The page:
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Korean J Fam Med > Volume 38(5); 2017 > Article
Kim, Sung, Choi, Ju, Park, Cheong, Yoo, Park, Choi, and Kim: Delphi Survey for Designing a Intervention Research Study on Childhood Obesity Prevention

Abstract

Background

The prevalence of childhood obesity in South Korea has increased owing to economic improvement and the prevailing Westernized dietary pattern. As the incidence of chronic diseases caused by obesity is also expected to increase, effective interventions to prevent childhood obesity are needed. Therefore, we conducted a Delphi study to determine the priorities of a potential intervention research on childhood obesity prevention and its adequacy and feasibility.

Methods

The two-round Delphi technique was used with a panel of 10 childhood obesity experts. The panelists were asked to rate “priority populations,” “methods of intervention,” “measurement of outcomes,” “future intervention settings,” and “duration of intervention” by using a structured questionnaire. Finally, a portfolio analysis was performed with the adequacy and feasibility indexes as the two axes.

Results

For priority populations, the panel favored “elementary,” “preschool,” and “middle and high school” students in this order. Regarding intervention settings, the panelists assigned high adequacy and feasibility to “childcare centers” and “home” for preschool children, “school” and “home” for elementary school children, and “school” for adolescents in middle and high school. As the age of the target population increased, the panelists scored increasing numbers of anthropometric, clinical, and intermediate outcomes as highly adequate and feasible for assessing the effectiveness of the intervention.

Conclusion

According to the results of the Delphi survey, the highest-priority population for the research on childhood obesity prevention was that of elementary school students. Various settings, methods, outcome measures, and durations for the different age groups were also suggested.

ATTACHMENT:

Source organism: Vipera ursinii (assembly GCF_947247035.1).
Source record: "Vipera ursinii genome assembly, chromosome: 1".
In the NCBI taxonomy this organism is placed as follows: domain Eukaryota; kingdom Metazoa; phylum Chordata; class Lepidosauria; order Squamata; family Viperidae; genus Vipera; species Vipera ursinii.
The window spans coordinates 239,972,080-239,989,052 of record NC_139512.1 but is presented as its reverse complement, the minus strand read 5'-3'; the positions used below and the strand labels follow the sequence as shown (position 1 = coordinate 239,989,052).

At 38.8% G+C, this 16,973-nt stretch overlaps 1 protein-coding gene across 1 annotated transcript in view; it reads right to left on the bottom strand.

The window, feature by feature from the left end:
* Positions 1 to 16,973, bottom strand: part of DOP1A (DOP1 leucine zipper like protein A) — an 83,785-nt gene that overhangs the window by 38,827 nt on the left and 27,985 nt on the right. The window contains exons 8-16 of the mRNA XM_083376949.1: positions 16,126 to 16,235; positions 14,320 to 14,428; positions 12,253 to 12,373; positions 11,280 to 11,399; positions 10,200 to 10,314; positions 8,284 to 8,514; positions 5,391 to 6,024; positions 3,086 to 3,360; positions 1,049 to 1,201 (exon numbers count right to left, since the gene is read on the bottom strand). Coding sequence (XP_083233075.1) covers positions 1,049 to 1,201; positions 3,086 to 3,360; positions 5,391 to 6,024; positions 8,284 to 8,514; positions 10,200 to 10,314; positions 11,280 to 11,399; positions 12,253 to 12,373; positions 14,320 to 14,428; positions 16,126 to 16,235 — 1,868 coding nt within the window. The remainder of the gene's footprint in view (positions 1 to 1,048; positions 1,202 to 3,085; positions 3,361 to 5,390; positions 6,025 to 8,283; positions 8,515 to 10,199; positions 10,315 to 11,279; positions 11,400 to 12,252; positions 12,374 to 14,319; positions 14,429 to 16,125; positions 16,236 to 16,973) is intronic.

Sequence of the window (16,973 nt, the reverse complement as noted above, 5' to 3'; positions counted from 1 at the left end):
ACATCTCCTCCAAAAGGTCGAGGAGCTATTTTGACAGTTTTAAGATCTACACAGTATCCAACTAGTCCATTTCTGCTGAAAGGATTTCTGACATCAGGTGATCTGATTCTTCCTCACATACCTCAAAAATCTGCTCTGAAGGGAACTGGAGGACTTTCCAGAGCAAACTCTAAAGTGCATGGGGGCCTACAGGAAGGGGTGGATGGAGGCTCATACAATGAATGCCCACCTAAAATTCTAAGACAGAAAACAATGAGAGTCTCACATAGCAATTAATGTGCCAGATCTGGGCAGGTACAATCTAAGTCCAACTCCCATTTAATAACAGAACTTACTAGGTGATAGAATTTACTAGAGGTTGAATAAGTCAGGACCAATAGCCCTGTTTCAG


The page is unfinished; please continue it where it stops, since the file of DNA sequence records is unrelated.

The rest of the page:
INTRODUCTION

According to the World Health Organization, the global prevalence of obesity doubled from 1980 to 2014, and the prevalence of childhood obesity also increased owing to improved living standards and a greater preference for the Westernized diet.1) An increasing childhood obesity rate has become a global trend and is emerging as a serious public health issue.2) In South Korea, the prevalence of childhood obesity increased from 14.3% in 2010 to 15.3% in 2013.3)
Childhood obesity confers a burden on society by engendering chronic physical diseases and psychosocial problems.4,5,6) According to data from the Korea Institute for Health and Social Affairs, the annual socioeconomic cost of childhood obesity has reached approximately 1.3638 trillion won.7) In addition, 80% of obese children become obese adults, which increases their risk of chronic diseases and complications in adulthood, thereby increasing the burden of medical costs in subsequent generations.8,9) Therefore, effective management of childhood obesity will help to reduce the socioeconomic burden arising from obesity.
Although a diverse range of school- and community-based intervention programs is being implemented to prevent and manage childhood obesity in Korea,10,11,12,13,14) well-designed, evidence-based intervention trials are scarce. Most Korean intervention trials for prevention of childhood obesity were small-scale and short-term, without significant effects, and targeted only obese children rather than the entire child population.11,12,13) In addition, the assessment methods used in the interventions or contents thereof were rarely evidence based, with most of them being selected and used arbitrarily by the researchers.10,14) Nationwide, non-profit support is needed to boost prevention research. Most of the national research funding for obesity prevention has been short-term and insufficient for a specific purpose. This might be the main reason for the lack of prevention program trials in Korea.
This study aimed to gather the opinions of specialists about the effective methods in designing of a research on childhood obesity intervention in Korea by using the Delphi technique.15,16)

METHODS

1. Selection of the Panel

The panel selection was decided by the research team and confirmed by consultation. The inclusion criteria were as follow: First, a broad range of experts were selected among clinicians, nurses, clinical nutritionists, and researchers in preventive medicine, nutrition, exercise, school health, or policies on childhood obesity prevention. Second, the expert should practice or be involved in a research project for childhood obesity prevention as a person in charge for >1 year. Third, the panel should consist of experts who represent a broad range of expertise and perspectives as related to the childhood obesity prevention program. The final members of the panel were 10 experts who consented to participate in the study.